Laurie Lee is often cited - amongst English Speakers moving to Spain - as one of the few writers on the country that have managed to portray the Real Spain - Lee’s travel stories having inspired and often ignited a passion for Iberia previously unknown amongst Anglosaxons. Yet any cursory inspection into Lee’s autobigraphical travels reveal inconsistencies, inaccuracies and outright inventions.
At some point, those of us still treasuring our battered copies of "When I Walked Out One Mid-summer Morning" - must ask ourselves - What if Laurie Lied?
It would not be until 1998 that I would eventually begin to search for the answer. In that year I found myself concluding a two year stint inToledo and looking to move to a small village on the coast of Granada. It was there that I stumbled across an almost hidden plaque embedded in a small concrete structure, tucked under a palm tree overlooking the central beach. Inscribed was the following message:
"The town of Almuñecar, in recognition to the great writer Laurie lee, that lived in our town (1935-36) (1951 - 52) and immortalised it under the name of Castillo."
Was it fate that had brought me here? Was I destined to carry out the investigations I had started so long ago?
There was 3 facts that persuaded me to begin this quest: 3 facts that - for me - had always raised doubts over his accounts of what happened…
1. Lee never wrote "When I Walked Out..." untill 35 years after leaving Spain. Time plays games with memories and hind-site can too easily add weight to an instinct or feeling. Much of his writing is uncannily accurate in its predictions, far more so than that of political historians of the time.
2. Lee was a writer of fiction and poetry, above all else. It is part of the role of a writer to weave together unconnected and perhaps, tales that have been merely whispered, rather than encountered.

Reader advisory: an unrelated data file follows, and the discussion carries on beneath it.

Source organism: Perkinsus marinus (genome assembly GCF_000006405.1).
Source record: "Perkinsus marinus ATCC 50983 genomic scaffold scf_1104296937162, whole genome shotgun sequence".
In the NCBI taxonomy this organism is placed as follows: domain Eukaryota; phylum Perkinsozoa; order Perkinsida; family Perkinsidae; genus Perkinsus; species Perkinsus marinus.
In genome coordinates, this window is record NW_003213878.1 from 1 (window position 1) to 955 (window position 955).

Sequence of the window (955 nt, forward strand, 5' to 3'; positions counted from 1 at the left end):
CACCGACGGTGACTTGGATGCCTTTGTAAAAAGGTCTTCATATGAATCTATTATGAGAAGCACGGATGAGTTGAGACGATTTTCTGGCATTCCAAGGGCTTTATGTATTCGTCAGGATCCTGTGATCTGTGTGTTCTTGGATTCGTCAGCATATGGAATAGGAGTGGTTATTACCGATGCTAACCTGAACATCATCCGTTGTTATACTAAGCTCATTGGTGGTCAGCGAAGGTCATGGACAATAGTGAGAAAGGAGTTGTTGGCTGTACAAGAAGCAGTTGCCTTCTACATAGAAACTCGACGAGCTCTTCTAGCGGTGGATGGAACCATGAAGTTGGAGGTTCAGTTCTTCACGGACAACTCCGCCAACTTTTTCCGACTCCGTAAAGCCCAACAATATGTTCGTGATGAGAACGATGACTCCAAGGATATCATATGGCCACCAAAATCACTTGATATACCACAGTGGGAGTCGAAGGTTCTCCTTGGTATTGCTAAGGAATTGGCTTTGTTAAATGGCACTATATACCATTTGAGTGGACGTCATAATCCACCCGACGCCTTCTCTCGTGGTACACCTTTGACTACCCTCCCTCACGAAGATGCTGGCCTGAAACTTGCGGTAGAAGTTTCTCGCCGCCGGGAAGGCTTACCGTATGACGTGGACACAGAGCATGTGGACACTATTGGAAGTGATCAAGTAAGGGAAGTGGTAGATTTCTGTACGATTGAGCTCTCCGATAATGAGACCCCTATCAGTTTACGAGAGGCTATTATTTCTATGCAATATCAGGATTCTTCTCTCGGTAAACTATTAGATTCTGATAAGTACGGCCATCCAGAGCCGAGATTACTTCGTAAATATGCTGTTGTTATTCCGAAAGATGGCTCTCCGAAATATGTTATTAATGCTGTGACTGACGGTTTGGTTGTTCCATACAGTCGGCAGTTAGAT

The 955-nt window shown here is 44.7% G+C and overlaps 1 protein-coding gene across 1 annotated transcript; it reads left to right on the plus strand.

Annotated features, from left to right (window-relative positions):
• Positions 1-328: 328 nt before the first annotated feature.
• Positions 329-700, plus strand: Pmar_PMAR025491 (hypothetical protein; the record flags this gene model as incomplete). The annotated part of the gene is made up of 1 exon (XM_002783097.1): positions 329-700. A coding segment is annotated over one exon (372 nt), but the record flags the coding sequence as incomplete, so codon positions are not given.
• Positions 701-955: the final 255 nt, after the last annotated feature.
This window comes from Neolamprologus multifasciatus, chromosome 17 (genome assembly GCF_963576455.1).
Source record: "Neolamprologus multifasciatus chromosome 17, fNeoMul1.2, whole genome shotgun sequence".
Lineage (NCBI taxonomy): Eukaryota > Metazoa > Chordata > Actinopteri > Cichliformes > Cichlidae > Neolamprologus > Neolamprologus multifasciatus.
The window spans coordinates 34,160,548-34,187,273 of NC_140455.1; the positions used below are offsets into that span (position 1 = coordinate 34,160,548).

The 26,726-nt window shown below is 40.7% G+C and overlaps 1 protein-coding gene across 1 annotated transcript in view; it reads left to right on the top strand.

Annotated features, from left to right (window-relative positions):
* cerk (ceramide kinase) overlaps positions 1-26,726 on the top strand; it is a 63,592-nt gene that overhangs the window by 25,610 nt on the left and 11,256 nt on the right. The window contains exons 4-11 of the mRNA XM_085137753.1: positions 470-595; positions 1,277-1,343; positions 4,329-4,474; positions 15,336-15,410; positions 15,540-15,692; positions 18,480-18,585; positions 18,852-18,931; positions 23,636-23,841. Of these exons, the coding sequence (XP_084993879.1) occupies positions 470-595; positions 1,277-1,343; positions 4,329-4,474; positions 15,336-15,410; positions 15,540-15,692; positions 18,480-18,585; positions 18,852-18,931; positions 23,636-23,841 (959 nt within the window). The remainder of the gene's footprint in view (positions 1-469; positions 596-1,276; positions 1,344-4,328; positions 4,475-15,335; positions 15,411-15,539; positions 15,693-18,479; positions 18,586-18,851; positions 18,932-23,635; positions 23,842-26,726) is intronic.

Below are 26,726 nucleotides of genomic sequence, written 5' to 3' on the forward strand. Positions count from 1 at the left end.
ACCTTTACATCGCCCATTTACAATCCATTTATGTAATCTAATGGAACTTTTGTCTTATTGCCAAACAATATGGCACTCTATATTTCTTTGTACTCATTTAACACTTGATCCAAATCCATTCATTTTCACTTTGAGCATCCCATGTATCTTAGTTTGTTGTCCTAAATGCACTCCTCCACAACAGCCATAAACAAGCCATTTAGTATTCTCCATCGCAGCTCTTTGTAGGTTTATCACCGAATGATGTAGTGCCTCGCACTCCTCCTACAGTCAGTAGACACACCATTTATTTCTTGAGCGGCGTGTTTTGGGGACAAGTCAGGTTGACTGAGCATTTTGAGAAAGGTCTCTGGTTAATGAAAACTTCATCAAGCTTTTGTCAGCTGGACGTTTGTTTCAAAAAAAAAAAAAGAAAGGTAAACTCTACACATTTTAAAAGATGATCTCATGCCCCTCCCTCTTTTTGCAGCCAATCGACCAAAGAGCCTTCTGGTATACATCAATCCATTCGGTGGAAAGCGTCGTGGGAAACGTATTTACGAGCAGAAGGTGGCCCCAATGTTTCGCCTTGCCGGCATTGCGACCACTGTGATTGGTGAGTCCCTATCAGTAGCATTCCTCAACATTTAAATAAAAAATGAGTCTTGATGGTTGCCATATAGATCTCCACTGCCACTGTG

3. When I had studied the history of the Second Republic and the lead up to the Spanish Civil War at University, I had read many accounts by International Brigaders who had questioned Lee’s role in his book on the civil war. Some had discounted his writing as pure fiction.
I wanted to know why so many English Writers - seemingly effortlessly - to acquire a linguistic fluency (particularly in the indecipherable province of Granada) after just a few weeks strolling the back roads of Spain, and how wherever they set foot, they were warmly embraced, welcomed and then sobbed over as they strolled on, just three days after arrival.
My understanding of the complexities of the subjunctive meant I would forever raise a eyebrow when writers engage in back-room shouting matches over politics and war.
And my raised eyebrow was beginning to ache.
So, armed with these facts, a few crazed questions in my mind and a battered copy of Lee’s work… I too walked out "One Midsummer Morning" back in 1998, and went looking for answers.
Listen to the whole story of the first investigations into Lauire Lee's writing on this weeks episode of The Speaking Of Spain podcast with the Gazpachomonk.
You can listen to it here, download it from itunes or from here, and subscribe so that you will not miss PART 2: The Eyewitness Accounts of Lee's time on the coast.